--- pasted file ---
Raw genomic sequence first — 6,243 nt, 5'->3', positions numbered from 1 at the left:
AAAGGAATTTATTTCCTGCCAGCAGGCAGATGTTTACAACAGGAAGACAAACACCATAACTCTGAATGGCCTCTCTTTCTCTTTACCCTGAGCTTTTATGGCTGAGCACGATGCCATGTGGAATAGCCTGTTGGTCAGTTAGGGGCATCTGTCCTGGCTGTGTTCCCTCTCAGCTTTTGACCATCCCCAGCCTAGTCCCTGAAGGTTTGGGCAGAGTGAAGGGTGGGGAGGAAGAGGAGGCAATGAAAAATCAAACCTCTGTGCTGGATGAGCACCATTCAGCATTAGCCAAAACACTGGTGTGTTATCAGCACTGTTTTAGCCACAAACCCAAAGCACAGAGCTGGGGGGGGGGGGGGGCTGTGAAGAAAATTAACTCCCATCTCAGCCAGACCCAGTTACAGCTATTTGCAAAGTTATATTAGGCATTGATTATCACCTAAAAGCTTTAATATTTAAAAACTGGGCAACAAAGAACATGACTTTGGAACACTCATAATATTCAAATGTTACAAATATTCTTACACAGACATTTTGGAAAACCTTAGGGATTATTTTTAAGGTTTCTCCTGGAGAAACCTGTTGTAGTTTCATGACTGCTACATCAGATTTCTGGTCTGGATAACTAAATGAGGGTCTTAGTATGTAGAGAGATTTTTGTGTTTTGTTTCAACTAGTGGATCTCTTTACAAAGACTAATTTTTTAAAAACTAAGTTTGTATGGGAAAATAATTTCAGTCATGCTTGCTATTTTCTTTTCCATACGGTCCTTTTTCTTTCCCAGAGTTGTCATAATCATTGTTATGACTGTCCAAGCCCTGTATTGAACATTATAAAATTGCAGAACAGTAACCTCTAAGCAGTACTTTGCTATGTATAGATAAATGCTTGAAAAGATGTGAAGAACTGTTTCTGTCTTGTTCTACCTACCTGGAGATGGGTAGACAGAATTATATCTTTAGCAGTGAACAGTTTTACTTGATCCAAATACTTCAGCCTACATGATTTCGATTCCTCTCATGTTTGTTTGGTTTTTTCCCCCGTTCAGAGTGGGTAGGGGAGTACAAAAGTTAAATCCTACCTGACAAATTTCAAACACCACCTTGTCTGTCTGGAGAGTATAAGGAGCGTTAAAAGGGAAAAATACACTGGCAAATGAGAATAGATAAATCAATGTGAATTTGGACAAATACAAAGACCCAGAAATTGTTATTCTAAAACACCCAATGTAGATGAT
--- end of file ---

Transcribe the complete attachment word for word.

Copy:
Raw genomic sequence first — 6,243 nt, 5'->3', positions numbered from 1 at the left:
AAAGGAATTTATTTCCTGCCAGCAGGCAGATGTTTACAACAGGAAGACAAACACCATAACTCTGAATGGCCTCTCTTTCTCTTTACCCTGAGCTTTTATGGCTGAGCACGATGCCATGTGGAATAGCCTGTTGGTCAGTTAGGGGCATCTGTCCTGGCTGTGTTCCCTCTCAGCTTTTGACCATCCCCAGCCTAGTCCCTGAAGGTTTGGGCAGAGTGAAGGGTGGGGAGGAAGAGGAGGCAATGAAAAATCAAACCTCTGTGCTGGATGAGCACCATTCAGCATTAGCCAAAACACTGGTGTGTTATCAGCACTGTTTTAGCCACAAACCCAAAGCACAGAGCTGGGGGGGGGGGGGGGCTGTGAAGAAAATTAACTCCCATCTCAGCCAGACCCAGTTACAGCTATTTGCAAAGTTATATTAGGCATTGATTATCACCTAAAAGCTTTAATATTTAAAAACTGGGCAACAAAGAACATGACTTTGGAACACTCATAATATTCAAATGTTACAAATATTCTTACACAGACATTTTGGAAAACCTTAGGGATTATTTTTAAGGTTTCTCCTGGAGAAACCTGTTGTAGTTTCATGACTGCTACATCAGATTTCTGGTCTGGATAACTAAATGAGGGTCTTAGTATGTAGAGAGATTTTTGTGTTTTGTTTCAACTAGTGGATCTCTTTACAAAGACTAATTTTTTAAAAACTAAGTTTGTATGGGAAAATAATTTCAGTCATGCTTGCTATTTTCTTTTCCATACGGTCCTTTTTCTTTCCCAGAGTTGTCATAATCATTGTTATGACTGTCCAAGCCCTGTATTGAACATTATAAAATTGCAGAACAGTAACCTCTAAGCAGTACTTTGCTATGTATAGATAAATGCTTGAAAAGATGTGAAGAACTGTTTCTGTCTTGTTCTACCTACCTGGAGATGGGTAGACAGAATTATATCTTTAGCAGTGAACAGTTTTACTTGATCCAAATACTTCAGCCTACATGATTTCGATTCCTCTCATGTTTGTTTGGTTTTTTCCCCCGTTCAGAGTGGGTAGGGGAGTACAAAAGTTAAATCCTACCTGACAAATTTCAAACACCACCTTGTCTGTCTGGAGAGTATAAGGAGCGTTAAAAGGGAAAAATACACTGGCAAATGAGAATAGATAAATCAATGTGAATTTGGACAAATACAAAGACCCAGAAATTGTTATTCTAAAACACCCAATGTAGATGAT